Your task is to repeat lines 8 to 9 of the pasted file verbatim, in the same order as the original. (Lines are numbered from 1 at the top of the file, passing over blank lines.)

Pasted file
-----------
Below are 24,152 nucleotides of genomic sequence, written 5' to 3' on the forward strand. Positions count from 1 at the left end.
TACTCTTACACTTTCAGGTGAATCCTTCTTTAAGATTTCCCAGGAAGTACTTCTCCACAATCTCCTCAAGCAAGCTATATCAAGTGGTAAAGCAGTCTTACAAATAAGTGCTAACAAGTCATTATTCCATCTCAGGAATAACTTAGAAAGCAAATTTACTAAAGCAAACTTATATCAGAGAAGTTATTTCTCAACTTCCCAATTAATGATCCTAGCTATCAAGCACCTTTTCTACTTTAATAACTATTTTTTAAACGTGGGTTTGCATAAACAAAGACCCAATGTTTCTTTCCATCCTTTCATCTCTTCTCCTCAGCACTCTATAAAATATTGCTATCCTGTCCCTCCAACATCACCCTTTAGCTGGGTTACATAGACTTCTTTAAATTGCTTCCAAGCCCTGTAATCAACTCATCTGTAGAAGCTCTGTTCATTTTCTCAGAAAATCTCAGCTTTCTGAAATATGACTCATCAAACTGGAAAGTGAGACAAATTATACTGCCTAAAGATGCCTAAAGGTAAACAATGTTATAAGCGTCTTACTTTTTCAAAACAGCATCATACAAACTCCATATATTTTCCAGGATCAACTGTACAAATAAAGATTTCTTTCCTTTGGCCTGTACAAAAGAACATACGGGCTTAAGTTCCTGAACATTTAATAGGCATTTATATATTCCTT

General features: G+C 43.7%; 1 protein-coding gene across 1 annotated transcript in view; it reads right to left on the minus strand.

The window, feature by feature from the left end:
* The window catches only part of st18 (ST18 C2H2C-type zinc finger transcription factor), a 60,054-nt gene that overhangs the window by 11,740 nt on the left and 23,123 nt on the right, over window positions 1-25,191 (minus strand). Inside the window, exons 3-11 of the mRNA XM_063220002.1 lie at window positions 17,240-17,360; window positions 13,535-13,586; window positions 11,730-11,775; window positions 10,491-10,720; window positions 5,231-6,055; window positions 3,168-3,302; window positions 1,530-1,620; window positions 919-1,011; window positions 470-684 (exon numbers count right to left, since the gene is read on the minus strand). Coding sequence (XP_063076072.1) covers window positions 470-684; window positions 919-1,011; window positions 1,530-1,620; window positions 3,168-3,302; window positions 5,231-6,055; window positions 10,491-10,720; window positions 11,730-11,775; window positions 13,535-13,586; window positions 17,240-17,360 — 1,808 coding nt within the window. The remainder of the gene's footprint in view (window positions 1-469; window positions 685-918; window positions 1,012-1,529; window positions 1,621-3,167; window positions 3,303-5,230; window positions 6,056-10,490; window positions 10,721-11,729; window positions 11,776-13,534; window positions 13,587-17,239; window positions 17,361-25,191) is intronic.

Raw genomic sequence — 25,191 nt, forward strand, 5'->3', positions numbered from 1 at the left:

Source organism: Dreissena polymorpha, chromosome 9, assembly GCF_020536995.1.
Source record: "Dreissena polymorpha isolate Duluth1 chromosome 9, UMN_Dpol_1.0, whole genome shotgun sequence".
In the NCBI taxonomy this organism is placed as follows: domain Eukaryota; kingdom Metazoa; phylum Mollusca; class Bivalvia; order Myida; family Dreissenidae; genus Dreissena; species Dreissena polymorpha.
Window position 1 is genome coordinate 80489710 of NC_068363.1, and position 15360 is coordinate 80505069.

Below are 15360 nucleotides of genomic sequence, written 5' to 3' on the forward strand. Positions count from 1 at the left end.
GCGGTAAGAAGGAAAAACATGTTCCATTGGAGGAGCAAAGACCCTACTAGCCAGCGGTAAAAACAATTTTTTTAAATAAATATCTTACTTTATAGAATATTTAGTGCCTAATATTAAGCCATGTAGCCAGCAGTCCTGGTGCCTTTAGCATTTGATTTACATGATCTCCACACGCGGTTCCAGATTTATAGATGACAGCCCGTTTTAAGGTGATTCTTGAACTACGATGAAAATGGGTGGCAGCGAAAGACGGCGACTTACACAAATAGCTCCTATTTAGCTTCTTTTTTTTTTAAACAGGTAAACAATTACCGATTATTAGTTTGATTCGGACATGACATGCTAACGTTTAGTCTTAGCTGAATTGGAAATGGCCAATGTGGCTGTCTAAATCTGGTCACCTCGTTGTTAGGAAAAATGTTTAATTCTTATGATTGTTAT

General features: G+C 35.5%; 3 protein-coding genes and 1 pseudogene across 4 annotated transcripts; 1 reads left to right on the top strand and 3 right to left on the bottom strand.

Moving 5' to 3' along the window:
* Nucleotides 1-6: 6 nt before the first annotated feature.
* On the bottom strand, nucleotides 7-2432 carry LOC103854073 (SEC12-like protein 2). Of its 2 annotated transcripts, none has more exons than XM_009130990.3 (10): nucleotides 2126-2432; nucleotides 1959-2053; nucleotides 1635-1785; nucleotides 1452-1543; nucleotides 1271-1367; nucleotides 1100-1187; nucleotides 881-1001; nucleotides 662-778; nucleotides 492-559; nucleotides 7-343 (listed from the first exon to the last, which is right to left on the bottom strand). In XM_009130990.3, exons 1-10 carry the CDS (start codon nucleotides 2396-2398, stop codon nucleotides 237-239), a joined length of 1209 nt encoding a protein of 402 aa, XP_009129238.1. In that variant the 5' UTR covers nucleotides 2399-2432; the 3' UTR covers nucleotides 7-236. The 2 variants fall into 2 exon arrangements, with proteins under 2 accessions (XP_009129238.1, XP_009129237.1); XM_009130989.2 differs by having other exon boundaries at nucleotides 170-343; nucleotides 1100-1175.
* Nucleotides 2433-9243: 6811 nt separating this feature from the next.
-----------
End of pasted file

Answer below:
Source record: "Dreissena polymorpha isolate Duluth1 chromosome 9, UMN_Dpol_1.0, whole genome shotgun sequence".
In the NCBI taxonomy this organism is placed as follows: domain Eukaryota; kingdom Metazoa; phylum Mollusca; class Bivalvia; order Myida; family Dreissenidae; genus Dreissena; species Dreissena polymorpha.